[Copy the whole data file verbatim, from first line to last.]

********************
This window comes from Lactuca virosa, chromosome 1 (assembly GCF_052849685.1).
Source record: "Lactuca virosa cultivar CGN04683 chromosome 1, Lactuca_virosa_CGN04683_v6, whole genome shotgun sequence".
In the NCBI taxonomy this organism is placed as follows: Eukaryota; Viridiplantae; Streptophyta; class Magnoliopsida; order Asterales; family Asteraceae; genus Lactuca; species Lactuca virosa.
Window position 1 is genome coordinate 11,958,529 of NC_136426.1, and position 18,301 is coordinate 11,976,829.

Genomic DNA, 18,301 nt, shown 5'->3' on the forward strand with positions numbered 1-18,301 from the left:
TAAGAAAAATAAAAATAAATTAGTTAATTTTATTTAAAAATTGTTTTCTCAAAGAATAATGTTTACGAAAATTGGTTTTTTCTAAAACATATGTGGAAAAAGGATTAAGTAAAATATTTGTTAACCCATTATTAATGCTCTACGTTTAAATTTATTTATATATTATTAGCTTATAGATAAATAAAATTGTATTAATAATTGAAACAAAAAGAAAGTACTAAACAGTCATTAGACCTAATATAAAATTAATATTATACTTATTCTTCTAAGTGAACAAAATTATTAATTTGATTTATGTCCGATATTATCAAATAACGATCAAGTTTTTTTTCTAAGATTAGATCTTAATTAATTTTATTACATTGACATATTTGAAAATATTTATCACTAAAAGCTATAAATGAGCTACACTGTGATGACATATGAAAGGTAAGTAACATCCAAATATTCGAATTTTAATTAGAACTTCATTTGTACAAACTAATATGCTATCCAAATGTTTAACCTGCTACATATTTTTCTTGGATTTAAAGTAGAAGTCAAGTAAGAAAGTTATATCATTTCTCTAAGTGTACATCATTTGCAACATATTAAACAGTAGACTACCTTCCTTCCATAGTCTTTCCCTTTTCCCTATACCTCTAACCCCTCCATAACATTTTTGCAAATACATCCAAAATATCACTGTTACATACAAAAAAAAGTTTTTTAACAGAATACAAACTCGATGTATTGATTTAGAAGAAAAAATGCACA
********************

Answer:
This window comes from Lactuca virosa, chromosome 1 (assembly GCF_052849685.1).
Source record: "Lactuca virosa cultivar CGN04683 chromosome 1, Lactuca_virosa_CGN04683_v6, whole genome shotgun sequence".
In the NCBI taxonomy this organism is placed as follows: Eukaryota; Viridiplantae; Streptophyta; class Magnoliopsida; order Asterales; family Asteraceae; genus Lactuca; species Lactuca virosa.
Window position 1 is genome coordinate 11,958,529 of NC_136426.1, and position 18,301 is coordinate 11,976,829.

Genomic DNA, 18,301 nt, shown 5'->3' on the forward strand with positions numbered 1-18,301 from the left:
TAAGAAAAATAAAAATAAATTAGTTAATTTTATTTAAAAATTGTTTTCTCAAAGAATAATGTTTACGAAAATTGGTTTTTTCTAAAACATATGTGGAAAAAGGATTAAGTAAAATATTTGTTAACCCATTATTAATGCTCTACGTTTAAATTTATTTATATATTATTAGCTTATAGATAAATAAAATTGTATTAATAATTGAAACAAAAAGAAAGTACTAAACAGTCATTAGACCTAATATAAAATTAATATTATACTTATTCTTCTAAGTGAACAAAATTATTAATTTGATTTATGTCCGATATTATCAAATAACGATCAAGTTTTTTTTCTAAGATTAGATCTTAATTAATTTTATTACATTGACATATTTGAAAATATTTATCACTAAAAGCTATAAATGAGCTACACTGTGATGACATATGAAAGGTAAGTAACATCCAAATATTCGAATTTTAATTAGAACTTCATTTGTACAAACTAATATGCTATCCAAATGTTTAACCTGCTACATATTTTTCTTGGATTTAAAGTAGAAGTCAAGTAAGAAAGTTATATCATTTCTCTAAGTGTACATCATTTGCAACATATTAAACAGTAGACTACCTTCCTTCCATAGTCTTTCCCTTTTCCCTATACCTCTAACCCCTCCATAACATTTTTGCAAATACATCCAAAATATCACTGTTACATACAAAAAAAAGTTTTTTAACAGAATACAAACTCGATGTATTGATTTAGAAGAAAAAATGCACA